The other day I had her running triage with the understanding that the first patient through the door, in labor, was ours for delivery.  She needs to get the hang of the rapid changes that can occur during delivery and the need to multi-task with, sometimes, three different people asking you for something at once.  She's a very concrete thinker, and in high stress situations, tends to get ye olde "deer in the headlights" look about her.  Anyway, this young lady comes in to triage, it's her second baby, she is found to be 5 centimeters and she is adamant about not having an epidural.  Fine.  She "caved" (her words) during her last delivery and wanedt to avoid the word even being mentioned in her presence this time.  I told Ens. Getaclue that the patient and her husband needed to come up with a code word, known only to them, that, if she changed her mind and said it, would allow us to get her whatever pain management she wanted,  Otherwise, we would comply with her wishes and not talk to her about epidural even if she requested one.  (Some mamas, in the throes of transition, have been know to promise to give out the launch codes if they can just have an epidural.  This is transition speaking, not the mother's desire.  Unless she throws out the code word, like, say "chimichanga" and then her support person lets us know the patient is indeed serious about her desire to make this madness stop,)  We had been busier than a one legged man in an ass kicking contest lately, so we only had one room available and it had recently been cleaned.  The corpsmen were in the process of putting it back together and stocking it, so the patient was going to ambulate in the halls for a little while, unil the room was ready and then we would finish the admission process.  Which in this hospital meas at least IV access and labs for all laboring patients. As I am very territorial and have a definite "see a need, fill a need" mentality, I have not allowed myself to be in the room with Ens. Getaclue, unless she specifically asks for me.  So, I'm in the nurse's station, pacing back and forth (I hate not having anything to do) when I see this patient ambulating in the halls.  Then stop.  Get a death grip on the railing, bend her knees and breathe through a contraction.  "Shit, oh dear, " I think to myself.  I go to the room designated for her use and ask one of the minions if the room was about ready.  They only had linen left to stock in the room, so I said, "That can be done while she's in the room."  I urged the patient into the room and asked if she was interested in the tub.  She said, definitely, and since it takes roughly a millenium to fill, I started the water then went to tell the corpsman to set up a table.  The Ensign went in to start her IV, missed and asked me to come try.  I go in the room and wait while the patient signs her consents.  As I'm putting on the tourniquet she asks when she can get in the tub, and I told her if she wanted she could go right now and I could start her IV in there.  She jumps up, speed walks to the bathroom, and starts disrobing faster than a sophmore on prom night.  As she gets in the tub, she visibly relaxes and I say, "Awesome, right?" to which she replies, "Ten times better."  She has a contraction that she deals well with, kneeling in the tub surrounded by lovely water.  I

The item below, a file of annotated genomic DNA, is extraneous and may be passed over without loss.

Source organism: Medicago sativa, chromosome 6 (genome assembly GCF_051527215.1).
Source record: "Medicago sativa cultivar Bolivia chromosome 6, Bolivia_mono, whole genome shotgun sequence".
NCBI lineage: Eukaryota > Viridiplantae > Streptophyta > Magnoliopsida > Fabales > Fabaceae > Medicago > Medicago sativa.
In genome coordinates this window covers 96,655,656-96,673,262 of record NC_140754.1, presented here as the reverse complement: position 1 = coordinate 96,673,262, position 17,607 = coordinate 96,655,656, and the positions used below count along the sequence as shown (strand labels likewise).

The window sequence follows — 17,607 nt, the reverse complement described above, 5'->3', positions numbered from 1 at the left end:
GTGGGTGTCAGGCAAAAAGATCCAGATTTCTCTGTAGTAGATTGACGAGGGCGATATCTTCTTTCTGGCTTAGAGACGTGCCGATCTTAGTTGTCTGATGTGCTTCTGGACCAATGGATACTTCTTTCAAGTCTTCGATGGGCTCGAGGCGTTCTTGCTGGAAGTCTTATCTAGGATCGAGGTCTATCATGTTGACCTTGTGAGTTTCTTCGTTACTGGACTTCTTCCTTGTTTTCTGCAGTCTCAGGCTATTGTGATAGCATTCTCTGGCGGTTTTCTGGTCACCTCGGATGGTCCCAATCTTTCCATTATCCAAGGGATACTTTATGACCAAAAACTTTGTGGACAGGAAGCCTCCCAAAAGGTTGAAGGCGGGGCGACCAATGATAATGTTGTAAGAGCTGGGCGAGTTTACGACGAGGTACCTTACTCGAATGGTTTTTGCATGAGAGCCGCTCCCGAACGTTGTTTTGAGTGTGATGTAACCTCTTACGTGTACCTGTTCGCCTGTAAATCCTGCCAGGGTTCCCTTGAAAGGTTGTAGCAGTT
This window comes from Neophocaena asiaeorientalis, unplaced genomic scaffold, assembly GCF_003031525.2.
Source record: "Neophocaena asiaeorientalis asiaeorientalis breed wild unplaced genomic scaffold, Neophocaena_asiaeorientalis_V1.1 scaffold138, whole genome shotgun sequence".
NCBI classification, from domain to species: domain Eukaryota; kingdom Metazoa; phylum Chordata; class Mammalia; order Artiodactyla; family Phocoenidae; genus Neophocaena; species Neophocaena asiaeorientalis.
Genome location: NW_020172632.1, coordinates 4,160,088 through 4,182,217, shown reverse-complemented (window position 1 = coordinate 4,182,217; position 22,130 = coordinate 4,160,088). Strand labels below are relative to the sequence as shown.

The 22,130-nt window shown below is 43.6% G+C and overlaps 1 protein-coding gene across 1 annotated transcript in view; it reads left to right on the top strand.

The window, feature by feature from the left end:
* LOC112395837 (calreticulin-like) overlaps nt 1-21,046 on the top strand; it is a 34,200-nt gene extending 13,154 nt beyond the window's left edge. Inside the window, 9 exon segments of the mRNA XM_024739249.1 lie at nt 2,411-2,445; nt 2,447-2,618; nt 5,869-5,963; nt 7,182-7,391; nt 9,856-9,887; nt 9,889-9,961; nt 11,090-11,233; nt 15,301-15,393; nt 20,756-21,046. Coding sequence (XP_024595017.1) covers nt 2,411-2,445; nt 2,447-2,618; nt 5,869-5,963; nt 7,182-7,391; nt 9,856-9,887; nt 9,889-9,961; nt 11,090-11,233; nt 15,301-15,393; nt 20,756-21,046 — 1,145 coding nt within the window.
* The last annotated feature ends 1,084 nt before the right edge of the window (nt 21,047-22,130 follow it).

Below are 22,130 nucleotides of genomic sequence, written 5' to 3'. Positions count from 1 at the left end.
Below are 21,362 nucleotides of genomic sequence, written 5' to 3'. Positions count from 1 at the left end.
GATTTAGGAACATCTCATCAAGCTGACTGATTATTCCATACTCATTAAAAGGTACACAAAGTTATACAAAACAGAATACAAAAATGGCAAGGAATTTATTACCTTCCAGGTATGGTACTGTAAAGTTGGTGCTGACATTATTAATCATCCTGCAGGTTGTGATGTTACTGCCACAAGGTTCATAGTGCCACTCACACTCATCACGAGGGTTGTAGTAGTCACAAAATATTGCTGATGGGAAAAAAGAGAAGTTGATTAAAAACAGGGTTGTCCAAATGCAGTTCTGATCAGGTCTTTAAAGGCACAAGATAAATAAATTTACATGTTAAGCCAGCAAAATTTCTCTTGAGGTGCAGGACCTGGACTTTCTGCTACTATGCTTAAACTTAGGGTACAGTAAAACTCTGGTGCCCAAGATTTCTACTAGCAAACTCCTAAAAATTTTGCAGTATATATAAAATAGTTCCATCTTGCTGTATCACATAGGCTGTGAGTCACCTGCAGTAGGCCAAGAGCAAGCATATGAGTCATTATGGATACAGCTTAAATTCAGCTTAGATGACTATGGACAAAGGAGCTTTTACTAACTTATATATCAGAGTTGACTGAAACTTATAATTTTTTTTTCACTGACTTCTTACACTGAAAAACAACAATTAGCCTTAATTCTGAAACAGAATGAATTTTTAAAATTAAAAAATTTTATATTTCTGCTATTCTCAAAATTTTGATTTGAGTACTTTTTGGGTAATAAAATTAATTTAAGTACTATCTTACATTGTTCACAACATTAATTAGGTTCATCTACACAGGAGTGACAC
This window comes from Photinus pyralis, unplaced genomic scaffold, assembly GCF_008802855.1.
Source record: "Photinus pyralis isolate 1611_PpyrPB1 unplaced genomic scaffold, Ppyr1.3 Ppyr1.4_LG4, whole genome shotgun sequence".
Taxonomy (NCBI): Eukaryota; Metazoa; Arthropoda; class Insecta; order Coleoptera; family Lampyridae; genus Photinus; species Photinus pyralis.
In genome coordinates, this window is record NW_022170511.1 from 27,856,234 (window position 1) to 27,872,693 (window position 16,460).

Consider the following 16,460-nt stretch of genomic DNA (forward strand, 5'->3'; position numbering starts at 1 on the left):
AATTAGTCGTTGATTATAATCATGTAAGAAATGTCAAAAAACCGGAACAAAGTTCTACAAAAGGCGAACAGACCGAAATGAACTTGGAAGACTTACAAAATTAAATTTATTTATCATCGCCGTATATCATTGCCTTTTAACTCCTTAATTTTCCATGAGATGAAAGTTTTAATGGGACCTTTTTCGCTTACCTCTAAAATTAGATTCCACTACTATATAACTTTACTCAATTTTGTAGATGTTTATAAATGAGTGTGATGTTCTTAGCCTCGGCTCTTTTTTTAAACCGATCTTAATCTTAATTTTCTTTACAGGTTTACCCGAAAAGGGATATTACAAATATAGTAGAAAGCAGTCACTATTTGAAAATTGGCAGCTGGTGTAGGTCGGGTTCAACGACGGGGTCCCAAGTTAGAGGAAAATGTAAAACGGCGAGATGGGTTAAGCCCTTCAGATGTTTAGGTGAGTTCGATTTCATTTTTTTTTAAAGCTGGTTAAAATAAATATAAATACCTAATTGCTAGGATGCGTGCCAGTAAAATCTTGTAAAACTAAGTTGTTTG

put on the tourniquet to finally get this IV in, and she says, "You might want to wait...." So I release the tourniquet and she starts moaning, her eyes get the size of hubcaps, and she moves to where she is now sitting in the tub. I ask, "What are you feeling? knowing damn well what the answer is going to be, and she wails, "Lots of pressure!" with "pressure" being said on a gutteral growl that pretty much means "tape the windows, baby here comes the hurricane."  I, being much experienced and knowing that if I have a baby in this tub, the psycho doctor that's on the deck will make damn sure it's a blazing day in the ol' PacNW before a laboring patient gets in the tub if she's more than 2 centimeters, so I did the only thing I could; I shoved my arm into the water and stuck my left (and only gloved) hand onto her vulva, told her to blow and not push as I feel her perineum, and therefore the baby 's head, bulging into my hand.
I asked the Ensign to drain the tub and go get the doctor.  Then, as I felt her standing there looking at me, I looked her dead in the eyes and clearly stated, "Drain.  This.  Tub.  Go.  Get.  The.  Doctor."  This made some impact on her psyche, as she left the bathroom and returned with a physician.  By this time, the patient had enough clarity to say, "I'm ready, " flung her arms around my neck, I pulled her from the tub and she sprinted, literally sprinted, to the bed.  She crawled on it, about four seconds later her water broke, she looked at me and said, "What do I do???"  I told her to push her baby out, and voila!  Undmedicated birth, just like she wanted.  I was so stoked, you could have powered a small country with the energy I was feeling!  I was dancing around saying, "Oh my god, I DO love my job!"  And after this beautiful, natural, wonderful delivery, my Ensign came up to me and said, "I did NOT like that.  That scared the shit out of me."  And therein lies our problem.  Perhaps this is not the specialty for you, sister.